Importantly, in the apparatus of the invention, only fuel vapors are picked up by the air stream as it passes through the fuel chamber. No droplets of liquid fuel are entrained in the air stream. Moreover, through the principal purpose of screens 64 is to prevent passage of sparks, if a small amount of liquid were to become entrained in the air stream, it would be separated out as the air stream passed through the screen. Thus, only completely vaporized fuel is withdrawn from the fuel chamber for incorporation in the fuel/air mixture.

As a result of the complete vaporization of the fuel in the fuel/air mixture, as well as the infinite control of the richness or leanness of the mixture (fuel/air ratio) made possible by the apparatus of the invention, higher internal combustion engine operating efficiencies may be achieved. For example, in tests of a prototype embodiment in a 1972 Chevrolet Vega automobile equipped with a 140 cubic inch, four-cylinder engine under road conditions, a gasoline mileage of approximately 52 mpg has been achieved. Similarly, tests in a 1973 Chevrolet pickup truck equipped with a 350 cubic inch, eight-cylinder engine under road conditions have obtained a gasoline mileage of approximately 35 mpg. With the original conventional carburetor, this truck only achieved a gasoline mileage of approximately 14 mpg. Importantly, these improvements were achieved without any drastic decrease in vehicle performance.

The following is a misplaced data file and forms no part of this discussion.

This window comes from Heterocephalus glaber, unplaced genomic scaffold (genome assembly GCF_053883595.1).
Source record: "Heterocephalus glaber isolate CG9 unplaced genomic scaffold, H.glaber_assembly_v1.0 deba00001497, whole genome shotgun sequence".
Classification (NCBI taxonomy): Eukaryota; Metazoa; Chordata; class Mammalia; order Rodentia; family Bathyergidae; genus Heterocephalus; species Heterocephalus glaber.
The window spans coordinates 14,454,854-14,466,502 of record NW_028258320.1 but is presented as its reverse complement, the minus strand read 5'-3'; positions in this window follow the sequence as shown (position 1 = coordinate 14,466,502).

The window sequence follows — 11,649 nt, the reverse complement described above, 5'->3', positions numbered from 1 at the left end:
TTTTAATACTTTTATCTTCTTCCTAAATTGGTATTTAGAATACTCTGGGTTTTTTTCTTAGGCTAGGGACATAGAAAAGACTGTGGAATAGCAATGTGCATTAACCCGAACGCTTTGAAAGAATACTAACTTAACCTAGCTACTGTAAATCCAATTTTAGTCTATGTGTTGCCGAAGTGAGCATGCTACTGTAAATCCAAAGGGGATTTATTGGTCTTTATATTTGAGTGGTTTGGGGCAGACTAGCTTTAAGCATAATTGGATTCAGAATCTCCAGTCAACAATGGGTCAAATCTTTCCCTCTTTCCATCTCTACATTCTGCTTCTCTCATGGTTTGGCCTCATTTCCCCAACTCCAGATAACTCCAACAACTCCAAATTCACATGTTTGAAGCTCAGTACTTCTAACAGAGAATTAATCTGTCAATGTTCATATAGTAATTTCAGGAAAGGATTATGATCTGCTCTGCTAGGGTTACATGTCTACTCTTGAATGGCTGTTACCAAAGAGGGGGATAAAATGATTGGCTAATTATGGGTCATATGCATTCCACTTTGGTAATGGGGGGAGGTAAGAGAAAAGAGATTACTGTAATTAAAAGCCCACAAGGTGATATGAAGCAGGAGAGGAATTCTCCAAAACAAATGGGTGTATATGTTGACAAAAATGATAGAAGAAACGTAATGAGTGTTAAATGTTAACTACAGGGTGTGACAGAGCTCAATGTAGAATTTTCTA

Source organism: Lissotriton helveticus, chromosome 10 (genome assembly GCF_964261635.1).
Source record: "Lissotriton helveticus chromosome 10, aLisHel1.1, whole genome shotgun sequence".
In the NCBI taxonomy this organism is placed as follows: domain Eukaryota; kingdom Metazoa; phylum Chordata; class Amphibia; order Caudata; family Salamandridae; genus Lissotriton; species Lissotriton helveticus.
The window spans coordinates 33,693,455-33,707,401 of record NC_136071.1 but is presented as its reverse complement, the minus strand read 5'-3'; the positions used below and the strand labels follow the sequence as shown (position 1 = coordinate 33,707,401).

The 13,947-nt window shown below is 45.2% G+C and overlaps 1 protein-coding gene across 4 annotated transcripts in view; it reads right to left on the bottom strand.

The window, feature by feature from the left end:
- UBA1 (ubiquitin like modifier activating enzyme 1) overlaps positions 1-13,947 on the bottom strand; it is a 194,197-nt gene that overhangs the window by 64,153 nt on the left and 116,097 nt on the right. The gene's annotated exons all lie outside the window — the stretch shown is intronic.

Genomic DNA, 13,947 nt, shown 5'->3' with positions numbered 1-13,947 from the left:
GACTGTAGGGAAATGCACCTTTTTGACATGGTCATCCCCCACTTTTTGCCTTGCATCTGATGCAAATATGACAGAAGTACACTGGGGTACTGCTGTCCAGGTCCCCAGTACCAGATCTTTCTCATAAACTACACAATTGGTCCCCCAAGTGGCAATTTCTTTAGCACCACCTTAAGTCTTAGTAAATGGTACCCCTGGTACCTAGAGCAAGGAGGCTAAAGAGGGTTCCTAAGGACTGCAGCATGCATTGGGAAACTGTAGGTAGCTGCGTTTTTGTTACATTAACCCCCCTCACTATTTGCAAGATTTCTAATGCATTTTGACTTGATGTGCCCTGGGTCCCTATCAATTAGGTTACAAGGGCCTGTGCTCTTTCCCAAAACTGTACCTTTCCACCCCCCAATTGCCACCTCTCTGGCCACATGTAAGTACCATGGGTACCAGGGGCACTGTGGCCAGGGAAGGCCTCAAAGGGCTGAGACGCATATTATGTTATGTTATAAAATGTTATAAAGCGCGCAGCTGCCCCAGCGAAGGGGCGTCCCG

The foregoing embodiment and alternatives have been described solely as an illustration of the invention. It is understood that modifications of the disclosed embodiment within the scope and spirit of the invention may occur to persons skilled in the art. Accordingly, the scope of the invention is to be determined with reference to the appended claims.

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Classifications
U.S. Classification123/557, 123/523, 261/144
International ClassificationF02M31/18, F02M17/20
Cooperative ClassificationF02M17/20, Y02T10/126, F02M31/18
European ClassificationF02M31/18, F02M17/20